For the better preservation of their Health they strowed Mint and Sage about them; and for the speedier mewing of their Feathers, they gave them the Slough of a Snake, or a Tortoise out of the Shell, or a green Lizard cut in pieces.

If a Hawk were unquiet, they hooded him, and placed him in a Smith’s Shop for some time, where, accustomed to the continual noise of hammering, he became more gentle and tractable.

They used few terms of Art, plainly and intelligibly expressing the Parts affected, their Diseases and Remedies. This heap of artificial terms first entring with the French Artists: who seem to have been the first and noblest Falconers in the Western part of Europe; although, in their Language, they have no word which generally expresseth an Hawk.

They carried their Hawks in the left hand, and let them flie from the right. They used a Bell, and took great care that their Jesses should not be red, lest Eagles should flie at them. Though they used Hoods, we have no clear description of them, and little account of their Lures.

The ancient Writers left no account of the swiftness of Hawks or measure of their flight: but Heresbachius14 delivers that William Duke of Cleve had an Hawk which, in one day, made a flight out of Westphalia into Prussia. And, upon good account, an Hawk in this Country of Norfolk, made a flight at a Woodcock near thirty miles in one hour. How far the Hawks, Merlins and wild Fowl which come unto us with a North-west wind in the Autumn, flie in a day, there is no clear account; but coming over Sea their flight hath been long, or very speedy. For I have known them to light so weary on the coast, that many have been taken with Dogs, and some knock’d down with Staves and Stones.15

Their Perches seem not so large as ours; for they made them of such a bigness that their Talons might almost meet: and they chose to make them of Sallow, Poplar or Lime Tree.

They used great clamours and hollowing in their flight, which they made by these words, ou loi, la, la, la; and to raise the Fowls, made use of the sound of a Cymbal.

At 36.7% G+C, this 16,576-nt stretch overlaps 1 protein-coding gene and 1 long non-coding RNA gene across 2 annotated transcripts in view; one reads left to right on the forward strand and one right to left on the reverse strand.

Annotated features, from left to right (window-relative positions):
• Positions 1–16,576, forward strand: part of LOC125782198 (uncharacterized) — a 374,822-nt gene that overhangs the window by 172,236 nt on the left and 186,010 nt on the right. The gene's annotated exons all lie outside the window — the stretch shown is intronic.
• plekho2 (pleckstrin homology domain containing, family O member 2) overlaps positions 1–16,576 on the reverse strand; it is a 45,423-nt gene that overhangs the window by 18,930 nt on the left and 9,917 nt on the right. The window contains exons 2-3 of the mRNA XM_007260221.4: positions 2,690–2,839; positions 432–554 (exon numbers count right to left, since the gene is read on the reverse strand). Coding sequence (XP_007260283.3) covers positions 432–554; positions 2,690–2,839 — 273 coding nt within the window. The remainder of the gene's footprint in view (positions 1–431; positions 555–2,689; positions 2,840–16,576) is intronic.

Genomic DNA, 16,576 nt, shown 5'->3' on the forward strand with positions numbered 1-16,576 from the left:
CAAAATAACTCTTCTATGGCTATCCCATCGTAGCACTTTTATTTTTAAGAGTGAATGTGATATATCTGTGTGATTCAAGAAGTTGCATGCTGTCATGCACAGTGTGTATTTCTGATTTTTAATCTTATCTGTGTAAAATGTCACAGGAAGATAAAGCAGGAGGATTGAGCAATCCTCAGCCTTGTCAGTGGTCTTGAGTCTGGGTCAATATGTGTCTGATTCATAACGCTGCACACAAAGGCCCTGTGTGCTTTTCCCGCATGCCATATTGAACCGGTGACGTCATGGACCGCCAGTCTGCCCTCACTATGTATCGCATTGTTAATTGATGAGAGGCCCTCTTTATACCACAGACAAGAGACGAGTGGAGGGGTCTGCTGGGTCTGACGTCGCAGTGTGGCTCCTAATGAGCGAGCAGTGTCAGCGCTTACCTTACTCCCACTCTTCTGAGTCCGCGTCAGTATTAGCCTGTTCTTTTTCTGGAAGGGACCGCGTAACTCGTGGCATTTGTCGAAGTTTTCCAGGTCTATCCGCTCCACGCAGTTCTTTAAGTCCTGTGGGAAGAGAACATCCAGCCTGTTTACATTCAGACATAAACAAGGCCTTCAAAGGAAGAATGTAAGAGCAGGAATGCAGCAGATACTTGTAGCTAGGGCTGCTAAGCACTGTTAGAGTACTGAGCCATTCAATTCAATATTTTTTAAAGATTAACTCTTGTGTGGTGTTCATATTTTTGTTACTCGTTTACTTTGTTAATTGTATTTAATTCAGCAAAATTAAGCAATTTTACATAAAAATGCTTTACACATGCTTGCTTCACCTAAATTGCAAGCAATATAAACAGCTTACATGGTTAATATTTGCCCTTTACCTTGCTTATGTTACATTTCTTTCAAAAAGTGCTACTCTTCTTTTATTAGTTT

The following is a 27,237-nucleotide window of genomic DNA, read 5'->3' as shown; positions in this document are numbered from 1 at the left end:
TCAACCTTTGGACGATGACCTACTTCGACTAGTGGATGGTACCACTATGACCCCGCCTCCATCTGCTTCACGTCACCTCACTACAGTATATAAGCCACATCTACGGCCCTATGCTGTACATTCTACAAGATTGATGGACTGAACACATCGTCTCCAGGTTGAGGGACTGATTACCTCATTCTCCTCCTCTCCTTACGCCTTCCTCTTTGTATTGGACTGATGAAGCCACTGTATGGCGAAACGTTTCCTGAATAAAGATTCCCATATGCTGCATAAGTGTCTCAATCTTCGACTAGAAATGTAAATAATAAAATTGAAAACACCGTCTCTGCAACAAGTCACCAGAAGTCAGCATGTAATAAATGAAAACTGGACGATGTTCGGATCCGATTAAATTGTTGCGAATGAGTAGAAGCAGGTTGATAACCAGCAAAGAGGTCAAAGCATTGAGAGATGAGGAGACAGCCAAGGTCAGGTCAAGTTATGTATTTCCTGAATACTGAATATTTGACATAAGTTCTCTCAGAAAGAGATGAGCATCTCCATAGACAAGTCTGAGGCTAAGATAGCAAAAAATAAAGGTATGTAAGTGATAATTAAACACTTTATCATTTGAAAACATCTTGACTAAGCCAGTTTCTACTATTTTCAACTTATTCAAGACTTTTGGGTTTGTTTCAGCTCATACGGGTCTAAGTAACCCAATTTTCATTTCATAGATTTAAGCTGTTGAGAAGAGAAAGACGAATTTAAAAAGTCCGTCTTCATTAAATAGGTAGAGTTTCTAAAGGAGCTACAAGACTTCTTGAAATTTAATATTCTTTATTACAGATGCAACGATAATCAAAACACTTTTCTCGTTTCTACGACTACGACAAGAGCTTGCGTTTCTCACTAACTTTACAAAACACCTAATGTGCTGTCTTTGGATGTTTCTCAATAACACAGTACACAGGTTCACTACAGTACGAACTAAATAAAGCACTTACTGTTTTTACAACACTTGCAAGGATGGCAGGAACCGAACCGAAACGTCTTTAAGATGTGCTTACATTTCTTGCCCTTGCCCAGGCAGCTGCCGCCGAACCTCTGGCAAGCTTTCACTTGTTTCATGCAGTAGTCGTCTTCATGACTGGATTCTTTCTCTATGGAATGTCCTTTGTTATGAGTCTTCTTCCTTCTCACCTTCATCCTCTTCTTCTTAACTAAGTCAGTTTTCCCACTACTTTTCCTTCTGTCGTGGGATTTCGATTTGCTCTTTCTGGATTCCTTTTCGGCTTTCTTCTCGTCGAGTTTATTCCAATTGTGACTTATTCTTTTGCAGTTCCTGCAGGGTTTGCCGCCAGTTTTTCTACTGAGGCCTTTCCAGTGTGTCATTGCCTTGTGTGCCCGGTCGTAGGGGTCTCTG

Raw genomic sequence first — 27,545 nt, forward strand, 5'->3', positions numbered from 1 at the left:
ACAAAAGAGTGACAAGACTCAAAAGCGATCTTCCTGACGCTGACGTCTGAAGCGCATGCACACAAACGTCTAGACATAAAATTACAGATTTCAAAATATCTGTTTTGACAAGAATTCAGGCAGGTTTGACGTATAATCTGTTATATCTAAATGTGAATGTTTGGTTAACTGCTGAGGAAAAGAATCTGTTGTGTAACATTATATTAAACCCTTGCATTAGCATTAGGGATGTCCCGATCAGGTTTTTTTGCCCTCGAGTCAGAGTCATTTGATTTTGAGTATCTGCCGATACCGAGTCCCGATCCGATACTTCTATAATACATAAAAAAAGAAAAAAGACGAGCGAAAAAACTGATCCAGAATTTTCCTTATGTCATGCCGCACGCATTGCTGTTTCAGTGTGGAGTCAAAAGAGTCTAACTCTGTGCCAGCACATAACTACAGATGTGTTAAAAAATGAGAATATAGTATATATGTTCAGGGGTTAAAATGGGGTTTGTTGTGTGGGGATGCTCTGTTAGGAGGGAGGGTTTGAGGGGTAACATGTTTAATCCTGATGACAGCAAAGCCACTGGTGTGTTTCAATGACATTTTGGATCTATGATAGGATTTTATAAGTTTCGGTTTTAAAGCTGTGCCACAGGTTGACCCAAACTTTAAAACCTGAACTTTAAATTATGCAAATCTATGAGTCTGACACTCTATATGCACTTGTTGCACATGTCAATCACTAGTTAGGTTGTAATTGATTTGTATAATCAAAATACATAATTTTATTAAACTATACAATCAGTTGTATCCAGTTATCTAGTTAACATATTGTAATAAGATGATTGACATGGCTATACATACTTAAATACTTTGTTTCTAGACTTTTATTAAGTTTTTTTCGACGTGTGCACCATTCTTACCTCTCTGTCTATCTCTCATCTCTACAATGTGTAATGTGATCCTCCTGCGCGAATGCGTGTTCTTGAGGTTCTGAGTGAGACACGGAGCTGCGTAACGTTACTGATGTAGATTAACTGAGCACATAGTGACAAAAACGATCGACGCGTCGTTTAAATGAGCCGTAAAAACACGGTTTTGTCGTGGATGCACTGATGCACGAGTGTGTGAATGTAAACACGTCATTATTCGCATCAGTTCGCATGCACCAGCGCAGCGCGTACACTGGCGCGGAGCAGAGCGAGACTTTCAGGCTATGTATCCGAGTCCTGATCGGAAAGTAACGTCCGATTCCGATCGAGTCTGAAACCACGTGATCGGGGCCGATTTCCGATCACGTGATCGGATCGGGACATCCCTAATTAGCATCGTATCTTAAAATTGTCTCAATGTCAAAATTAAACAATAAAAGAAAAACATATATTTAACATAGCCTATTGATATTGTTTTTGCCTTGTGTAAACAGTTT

Their recreation seemed more sober and solemn than ours at present, so improperly attended with Oaths and Imprecations. For they called on God at their setting out, according to the account of Demetrius, τὸν Θεὸν ἐπικαλέσαντες, in the first place calling upon God.

The learned Rigaltius16 thinketh, that if the Romans had well known this airy Chase, they would have left or less regarded their Circensial Recreations. The Greeks understood Hunting early, but little or nothing of our Falconry. If Alexander had known it, we might have found something of it and more of Hawks in Aristotle; who was so unacquainted with that way, that he thought that Hawks would not feed upon the Heart of Birds.17 Though he hath mention’d divers Hawks, yet Julius Scaliger, an expert Falconer, despaired to reconcile them unto ours. And ’tis well if, among them, you can clearly make out a Lanner, a Sparrow Hawk and a Kestril, but must not hope to find your Gier Falcon there, which is the noblest Hawk; and I wish you one no worse than that of Henry King of Navarre; which, Scaliger saith, he saw strike down a Buzzard, two wild Geese, divers Kites, a Crane and a Swan.

Nor must you expect from high Antiquity the distinctions of Eyess and Ramage Hawks, of Sores and Entermewers, of Hawks of the Lure and the Fist;18 nor that material distinction into short and long winged Hawks; from whence arise such differences in their taking down of Stones; in their flight, their striking down or seizing of their Prey, in the strength of their Talons, either in the Heel and fore-Talon, or the middle and the Heel: nor yet what Eggs produce the different Hawks, or when they lay three Eggs, that the first produceth a Female and large Hawk, the second of a midler sort, and the third a smaller Bird Tercellene or Tassel, of the Masle Sex;19 which Hawks being onely observed abroad the by Ancients, were looked upon as Hawks of different kinds and not of the same Eyrie or Nest. As for what Aristotle affirmeth that Hawks and Birds of Prey drink not; although you know that it will not strictly hold, yet I kept an Eagle two years, which fed upon Kats, Kitlings, Whelps and Ratts, without one drop of Water.

If any thing may add unto your knowledge in this noble Art, you must pick it out of later Writers than those you enquire of. You may peruse the two Books of Falconry writ by that renowned Emperour Frederick the Second;20 as also the Works of the noble Duke Belisarius, of Tardiffe, Francherius, of Francisco Sforzino of Vicensa; and may not a little inform or recreate your self with that elegant Poem of Thuanus.21 I leave you to divert your self by the perusal of it, having, at present, no more to say but that I am, &c.


Original marginalia are in green.